I wouldn't put too much stock in WotC's methodology unless they actually reveal it. My suspicion is there is a lot more sampling error than any of us think. Any quantitative analysis is about minimizing sources of error, and focusing solely in win% won't do that.
For one thing, you would need identical lists. Comparing archetypes is going to inject error and complexity that is pretty difficult to correct. This is the same reason why things like tracking surveys use identical questions for years and years. Changing even the phrasing can lead to different results and makes the data incomparable.
It's fine provided the results acknowledge limitations and sources of error, but people tend to like making bold statements off data that won't generalize where they want it applied. Honestly, that's where subjectivity comes into play. No one should want a truly data driven format. Subjective experience matters and is measured quite differently from win rate.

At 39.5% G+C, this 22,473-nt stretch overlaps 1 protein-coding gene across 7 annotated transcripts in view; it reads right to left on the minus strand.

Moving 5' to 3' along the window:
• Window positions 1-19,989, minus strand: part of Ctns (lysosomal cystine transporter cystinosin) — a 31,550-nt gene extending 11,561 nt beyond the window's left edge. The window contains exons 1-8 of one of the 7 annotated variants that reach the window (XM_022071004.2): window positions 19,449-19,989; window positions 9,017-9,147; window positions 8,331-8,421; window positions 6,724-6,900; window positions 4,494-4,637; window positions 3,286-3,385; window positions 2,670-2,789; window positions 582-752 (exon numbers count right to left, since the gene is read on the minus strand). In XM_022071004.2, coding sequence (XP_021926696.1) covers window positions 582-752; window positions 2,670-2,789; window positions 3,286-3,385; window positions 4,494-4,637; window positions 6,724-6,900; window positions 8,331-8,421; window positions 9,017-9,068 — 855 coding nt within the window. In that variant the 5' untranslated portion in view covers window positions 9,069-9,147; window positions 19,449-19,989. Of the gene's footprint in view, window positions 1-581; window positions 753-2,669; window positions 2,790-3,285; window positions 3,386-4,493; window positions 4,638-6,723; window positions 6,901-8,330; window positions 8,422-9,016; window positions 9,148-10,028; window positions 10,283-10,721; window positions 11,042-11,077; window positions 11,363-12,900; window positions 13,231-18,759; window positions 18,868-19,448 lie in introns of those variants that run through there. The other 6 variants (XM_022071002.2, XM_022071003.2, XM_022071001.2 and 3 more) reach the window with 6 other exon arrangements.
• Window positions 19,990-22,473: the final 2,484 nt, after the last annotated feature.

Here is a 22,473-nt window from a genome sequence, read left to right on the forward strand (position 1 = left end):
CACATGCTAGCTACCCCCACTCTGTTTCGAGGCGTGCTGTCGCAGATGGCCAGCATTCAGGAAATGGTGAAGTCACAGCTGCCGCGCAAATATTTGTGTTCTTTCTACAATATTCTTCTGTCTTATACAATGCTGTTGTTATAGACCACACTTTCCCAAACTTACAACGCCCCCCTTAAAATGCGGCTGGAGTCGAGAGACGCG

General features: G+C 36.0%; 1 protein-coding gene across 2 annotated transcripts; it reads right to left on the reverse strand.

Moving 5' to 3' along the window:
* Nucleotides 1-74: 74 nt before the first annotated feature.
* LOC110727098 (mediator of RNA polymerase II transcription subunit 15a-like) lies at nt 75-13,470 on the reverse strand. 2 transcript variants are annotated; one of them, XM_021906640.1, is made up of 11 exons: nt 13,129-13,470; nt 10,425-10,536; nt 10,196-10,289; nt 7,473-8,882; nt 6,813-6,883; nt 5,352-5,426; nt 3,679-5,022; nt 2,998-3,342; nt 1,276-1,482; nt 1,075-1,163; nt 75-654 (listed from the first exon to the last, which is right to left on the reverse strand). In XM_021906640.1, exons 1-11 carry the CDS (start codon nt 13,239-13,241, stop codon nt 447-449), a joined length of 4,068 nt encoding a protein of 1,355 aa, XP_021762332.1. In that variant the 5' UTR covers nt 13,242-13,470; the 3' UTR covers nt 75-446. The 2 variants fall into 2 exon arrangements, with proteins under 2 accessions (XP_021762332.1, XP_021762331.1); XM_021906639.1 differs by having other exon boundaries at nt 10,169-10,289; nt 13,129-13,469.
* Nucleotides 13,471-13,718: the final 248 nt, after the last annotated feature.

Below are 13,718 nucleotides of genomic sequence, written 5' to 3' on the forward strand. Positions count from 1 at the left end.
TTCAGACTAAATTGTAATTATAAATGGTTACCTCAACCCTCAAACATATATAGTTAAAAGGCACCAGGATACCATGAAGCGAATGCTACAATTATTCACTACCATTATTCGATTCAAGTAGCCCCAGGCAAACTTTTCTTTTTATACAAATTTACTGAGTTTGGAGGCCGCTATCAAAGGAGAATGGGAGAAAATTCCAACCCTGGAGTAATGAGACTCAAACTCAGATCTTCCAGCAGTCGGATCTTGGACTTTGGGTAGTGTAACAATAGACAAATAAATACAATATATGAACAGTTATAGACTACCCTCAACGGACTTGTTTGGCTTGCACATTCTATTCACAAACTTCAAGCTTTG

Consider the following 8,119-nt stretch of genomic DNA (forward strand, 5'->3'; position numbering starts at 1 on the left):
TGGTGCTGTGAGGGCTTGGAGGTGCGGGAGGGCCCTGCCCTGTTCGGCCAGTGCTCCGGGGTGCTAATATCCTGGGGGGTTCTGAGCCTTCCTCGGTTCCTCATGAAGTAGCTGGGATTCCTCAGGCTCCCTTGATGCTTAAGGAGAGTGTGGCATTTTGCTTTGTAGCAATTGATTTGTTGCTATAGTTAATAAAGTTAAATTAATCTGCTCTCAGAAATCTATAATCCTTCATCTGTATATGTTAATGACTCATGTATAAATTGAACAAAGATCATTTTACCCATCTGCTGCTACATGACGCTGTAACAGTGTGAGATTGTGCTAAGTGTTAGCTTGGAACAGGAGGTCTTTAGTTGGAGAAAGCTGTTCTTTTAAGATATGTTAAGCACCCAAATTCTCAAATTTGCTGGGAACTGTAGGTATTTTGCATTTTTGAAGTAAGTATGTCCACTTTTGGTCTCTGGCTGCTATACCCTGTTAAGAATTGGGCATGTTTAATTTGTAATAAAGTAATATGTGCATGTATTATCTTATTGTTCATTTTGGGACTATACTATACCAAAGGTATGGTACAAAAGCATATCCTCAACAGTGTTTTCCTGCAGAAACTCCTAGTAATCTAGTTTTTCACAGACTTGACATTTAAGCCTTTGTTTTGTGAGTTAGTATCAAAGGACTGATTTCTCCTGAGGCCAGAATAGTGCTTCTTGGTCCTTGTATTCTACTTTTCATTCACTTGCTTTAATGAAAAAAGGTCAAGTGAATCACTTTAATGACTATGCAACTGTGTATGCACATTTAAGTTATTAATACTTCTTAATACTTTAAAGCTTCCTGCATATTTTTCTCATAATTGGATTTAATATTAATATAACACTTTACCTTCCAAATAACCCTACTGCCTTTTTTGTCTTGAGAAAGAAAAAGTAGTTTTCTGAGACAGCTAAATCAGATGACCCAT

WotC should be spending time measuring things like satisfaction with a given format, whether we're talking about Vintage or Standard. They could develop a validated tracking metric and collect data weekly, bi-monthly, whatever, and measure self-report satisfaction with a given format over time. It would help them an awful lot when it comes to delivering sets that are optimized for what people want to play. Their current market research does not impress me.
This is a long winded way of saying win% is a heuristic, not a complete picture.